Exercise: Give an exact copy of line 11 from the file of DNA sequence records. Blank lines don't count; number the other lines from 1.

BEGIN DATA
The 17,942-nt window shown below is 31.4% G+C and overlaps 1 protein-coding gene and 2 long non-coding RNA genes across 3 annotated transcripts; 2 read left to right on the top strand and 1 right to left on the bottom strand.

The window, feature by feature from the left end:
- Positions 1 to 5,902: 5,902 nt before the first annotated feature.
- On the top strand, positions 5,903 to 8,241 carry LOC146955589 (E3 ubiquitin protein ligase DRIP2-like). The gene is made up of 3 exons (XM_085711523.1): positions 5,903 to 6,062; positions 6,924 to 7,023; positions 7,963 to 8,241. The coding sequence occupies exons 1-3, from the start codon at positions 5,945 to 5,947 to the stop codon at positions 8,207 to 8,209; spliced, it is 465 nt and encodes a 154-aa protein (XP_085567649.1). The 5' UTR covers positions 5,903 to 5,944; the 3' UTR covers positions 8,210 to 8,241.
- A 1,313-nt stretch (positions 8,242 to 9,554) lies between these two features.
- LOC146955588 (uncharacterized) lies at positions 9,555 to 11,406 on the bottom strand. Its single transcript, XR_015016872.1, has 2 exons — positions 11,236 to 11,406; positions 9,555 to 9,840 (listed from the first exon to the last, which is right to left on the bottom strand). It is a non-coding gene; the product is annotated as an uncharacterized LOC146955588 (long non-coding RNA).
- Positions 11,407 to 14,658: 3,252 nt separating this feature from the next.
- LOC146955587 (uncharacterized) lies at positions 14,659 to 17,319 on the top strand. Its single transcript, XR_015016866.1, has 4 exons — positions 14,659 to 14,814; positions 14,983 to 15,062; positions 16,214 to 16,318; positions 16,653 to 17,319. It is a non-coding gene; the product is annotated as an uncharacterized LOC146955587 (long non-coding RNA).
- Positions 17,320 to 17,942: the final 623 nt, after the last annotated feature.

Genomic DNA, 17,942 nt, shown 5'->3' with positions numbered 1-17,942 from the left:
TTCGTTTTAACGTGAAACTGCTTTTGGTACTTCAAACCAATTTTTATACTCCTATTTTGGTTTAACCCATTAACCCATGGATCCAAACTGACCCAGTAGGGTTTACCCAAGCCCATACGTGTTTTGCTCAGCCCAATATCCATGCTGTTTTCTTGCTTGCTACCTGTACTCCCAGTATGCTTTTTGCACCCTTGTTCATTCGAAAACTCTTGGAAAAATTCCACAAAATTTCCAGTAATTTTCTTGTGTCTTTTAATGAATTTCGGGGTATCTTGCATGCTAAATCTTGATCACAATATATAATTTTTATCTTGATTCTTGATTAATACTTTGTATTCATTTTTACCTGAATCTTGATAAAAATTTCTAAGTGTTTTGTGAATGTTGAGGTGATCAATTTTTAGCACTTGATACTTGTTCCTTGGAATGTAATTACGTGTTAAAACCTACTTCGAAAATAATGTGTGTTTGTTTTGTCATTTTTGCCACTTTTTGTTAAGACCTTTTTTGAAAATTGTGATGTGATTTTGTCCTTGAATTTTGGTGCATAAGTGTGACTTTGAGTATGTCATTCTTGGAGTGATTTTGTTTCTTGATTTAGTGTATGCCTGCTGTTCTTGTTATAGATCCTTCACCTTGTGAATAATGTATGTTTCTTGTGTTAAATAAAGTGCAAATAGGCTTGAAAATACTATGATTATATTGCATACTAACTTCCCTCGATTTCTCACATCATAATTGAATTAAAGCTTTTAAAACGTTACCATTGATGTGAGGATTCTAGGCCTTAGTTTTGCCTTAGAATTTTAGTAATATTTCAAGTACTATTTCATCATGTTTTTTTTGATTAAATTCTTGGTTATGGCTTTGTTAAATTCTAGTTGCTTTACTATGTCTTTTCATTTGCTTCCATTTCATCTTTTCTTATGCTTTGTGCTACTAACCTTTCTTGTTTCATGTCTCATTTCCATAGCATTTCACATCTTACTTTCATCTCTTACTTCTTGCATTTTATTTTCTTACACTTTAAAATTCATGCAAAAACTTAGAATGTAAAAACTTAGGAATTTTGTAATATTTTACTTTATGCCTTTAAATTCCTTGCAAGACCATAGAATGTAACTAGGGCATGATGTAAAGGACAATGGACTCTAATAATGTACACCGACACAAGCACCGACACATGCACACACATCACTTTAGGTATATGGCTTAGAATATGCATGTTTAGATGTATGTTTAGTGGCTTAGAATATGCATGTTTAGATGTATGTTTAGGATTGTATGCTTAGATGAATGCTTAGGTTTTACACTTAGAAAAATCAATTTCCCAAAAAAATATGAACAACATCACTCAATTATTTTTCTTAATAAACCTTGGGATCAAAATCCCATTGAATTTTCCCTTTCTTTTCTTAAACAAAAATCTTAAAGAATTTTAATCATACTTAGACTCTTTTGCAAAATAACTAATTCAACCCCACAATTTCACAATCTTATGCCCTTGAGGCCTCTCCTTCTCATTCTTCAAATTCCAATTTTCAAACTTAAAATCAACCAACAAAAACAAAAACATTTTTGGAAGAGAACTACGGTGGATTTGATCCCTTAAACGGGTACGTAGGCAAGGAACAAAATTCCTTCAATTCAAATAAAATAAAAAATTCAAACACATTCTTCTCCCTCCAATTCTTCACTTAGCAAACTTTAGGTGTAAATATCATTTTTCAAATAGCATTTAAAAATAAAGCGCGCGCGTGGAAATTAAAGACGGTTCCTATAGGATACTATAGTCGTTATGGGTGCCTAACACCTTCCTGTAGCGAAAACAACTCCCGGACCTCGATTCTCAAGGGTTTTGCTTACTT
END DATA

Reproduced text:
TTCGTTTTAACGTGAAACTGCTTTTGGTACTTCAAACCAATTTTTATACTCCTATTTTGGTTTAACCCATTAACCCATGGATCCAAACTGACCCAGTAGGGTTTACCCAAGCCCATACGTGTTTTGCTCAGCCCAATATCCATGCTGTTTTCTTGCTTGCTACCTGTACTCCCAGTATGCTTTTTGCACCCTTGTTCATTCGAAAACTCTTGGAAAAATTCCACAAAATTTCCAGTAATTTTCTTGTGTCTTTTAATGAATTTCGGGGTATCTTGCATGCTAAATCTTGATCACAATATATAATTTTTATCTTGATTCTTGATTAATACTTTGTATTCATTTTTACCTGAATCTTGATAAAAATTTCTAAGTGTTTTGTGAATGTTGAGGTGATCAATTTTTAGCACTTGATACTTGTTCCTTGGAATGTAATTACGTGTTAAAACCTACTTCGAAAATAATGTGTGTTTGTTTTGTCATTTTTGCCACTTTTTGTTAAGACCTTTTTTGAAAATTGTGATGTGATTTTGTCCTTGAATTTTGGTGCATAAGTGTGACTTTGAGTATGTCATTCTTGGAGTGATTTTGTTTCTTGATTTAGTGTATGCCTGCTGTTCTTGTTATAGATCCTTCACCTTGTGAATAATGTATGTTTCTTGTGTTAAATAAAGTGCAAATAGGCTTGAAAATACTATGATTATATTGCATACTAACTTCCCTCGATTTCTCACATCATAATTGAATTAAAGCTTTTAAAACGTTACCATTGATGTGAGGATTCTAGGCCTTAGTTTTGCCTTAGAATTTTAGTAATATTTCAAGTACTATTTCATCATGTTTTTTTTGATTAAATTCTTGGTTATGGCTTTGTTAAATTCTAGTTGCTTTACTATGTCTTTTCATTTGCTTCCATTTCATCTTTTCTTATGCTTTGTGCTACTAACCTTTCTTGTTTCATGTCTCATTTCCATAGCATTTCACATCTTACTTTCATCTCTTACTTCTTGCATTTTATTTTCTTACACTTTAAAATTCATGCAAAAACTTAGAATGTAAAAACTTAGGAATTTTGTAATATTTTACTTTATGCCTTTAAATTCCTTGCAAGACCATAGAATGTAACTAGGGCATGATGTAAAGGACAATGGACTCTAATAATGTACACCGACACAAGCACCGACACATGCACACACATCACTTTAGGTATATGGCTTAGAATATGCATGTTTAGATGTATGTTTAGTGGCTTAGAATATGCATGTTTAGATGTATGTTTAGGATTGTATGCTTAGATGAATGCTTAGGTTTTACACTTAGAAAAATCAATTTCCCAAAAAAATATGAACAACATCACTCAATTATTTTTCTTAATAAACCTTGGGATCAAAATCCCATTGAATTTTCCCTTTCTTTTCTTAAACAAAAATCTTAAAGAATTTTAATCATACTTAGACTCTTTTGCAAAATAACTAATTCAACCCCACAATTTCACAATCTTATGCCCTTGAGGCCTCTCCTTCTCATTCTTCAAATTCCAATTTTCAAACTTAAAATCAACCAACAAAAACAAAAACATTTTTGGAAGAGAACTACGGTGGATTTGATCCCTTAAACGGGTACGTAGGCAAGGAACAAAATTCCTTCAATTCAAATAAAATAAAAAATTCAAACACATTCTTCTCCCTCCAATTCTTCACTTAGCAAACTTTAGGTGTAAATATCATTTTTCAAATAGCATTTAAAAATAAAGCGCGCGCGTGGAAATTAAAGACGGTTCCTATAGGATACTATAGTCGTTATGGGTGCCTAACACCTTCCTGTAGCGAAAACAACTCCCGGACCTCGATTCTCAAGGGTTTTGCTTACTT